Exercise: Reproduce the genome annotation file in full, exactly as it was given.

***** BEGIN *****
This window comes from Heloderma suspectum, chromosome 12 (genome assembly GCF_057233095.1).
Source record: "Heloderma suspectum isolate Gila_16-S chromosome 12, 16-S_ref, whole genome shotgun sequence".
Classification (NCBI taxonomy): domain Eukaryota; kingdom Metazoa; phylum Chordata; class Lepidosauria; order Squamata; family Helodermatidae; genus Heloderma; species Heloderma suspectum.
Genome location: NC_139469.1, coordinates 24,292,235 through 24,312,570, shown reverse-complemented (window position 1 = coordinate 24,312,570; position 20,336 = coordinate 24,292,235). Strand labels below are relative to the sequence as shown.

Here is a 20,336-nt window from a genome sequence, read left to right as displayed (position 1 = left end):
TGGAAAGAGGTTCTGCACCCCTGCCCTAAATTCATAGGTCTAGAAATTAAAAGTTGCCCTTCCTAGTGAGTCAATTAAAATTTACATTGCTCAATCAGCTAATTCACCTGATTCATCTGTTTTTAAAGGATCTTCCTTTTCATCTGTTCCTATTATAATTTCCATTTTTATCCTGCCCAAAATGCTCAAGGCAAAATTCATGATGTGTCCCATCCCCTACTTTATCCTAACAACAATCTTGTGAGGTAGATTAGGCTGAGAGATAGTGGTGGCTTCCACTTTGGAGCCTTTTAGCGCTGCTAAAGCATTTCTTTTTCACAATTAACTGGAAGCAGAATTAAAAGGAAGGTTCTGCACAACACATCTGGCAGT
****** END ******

This window comes from Heloderma suspectum, chromosome 12 (genome assembly GCF_057233095.1).
Source record: "Heloderma suspectum isolate Gila_16-S chromosome 12, 16-S_ref, whole genome shotgun sequence".
Classification (NCBI taxonomy): domain Eukaryota; kingdom Metazoa; phylum Chordata; class Lepidosauria; order Squamata; family Helodermatidae; genus Heloderma; species Heloderma suspectum.
Genome location: NC_139469.1, coordinates 24,292,235 through 24,312,570, shown reverse-complemented (window position 1 = coordinate 24,312,570; position 20,336 = coordinate 24,292,235). Strand labels below are relative to the sequence as shown.

Here is a 20,336-nt window from a genome sequence, read left to right as displayed (position 1 = left end):
TGGAAAGAGGTTCTGCACCCCTGCCCTAAATTCATAGGTCTAGAAATTAAAAGTTGCCCTTCCTAGTGAGTCAATTAAAATTTACATTGCTCAATCAGCTAATTCACCTGATTCATCTGTTTTTAAAGGATCTTCCTTTTCATCTGTTCCTATTATAATTTCCATTTTTATCCTGCCCAAAATGCTCAAGGCAAAATTCATGATGTGTCCCATCCCCTACTTTATCCTAACAACAATCTTGTGAGGTAGATTAGGCTGAGAGATAGTGGTGGCTTCCACTTTGGAGCCTTTTAGCGCTGCTAAAGCATTTCTTTTTCACAATTAACTGGAAGCAGAATTAAAAGGAAGGTTCTGCACAACACATCTGGCAGT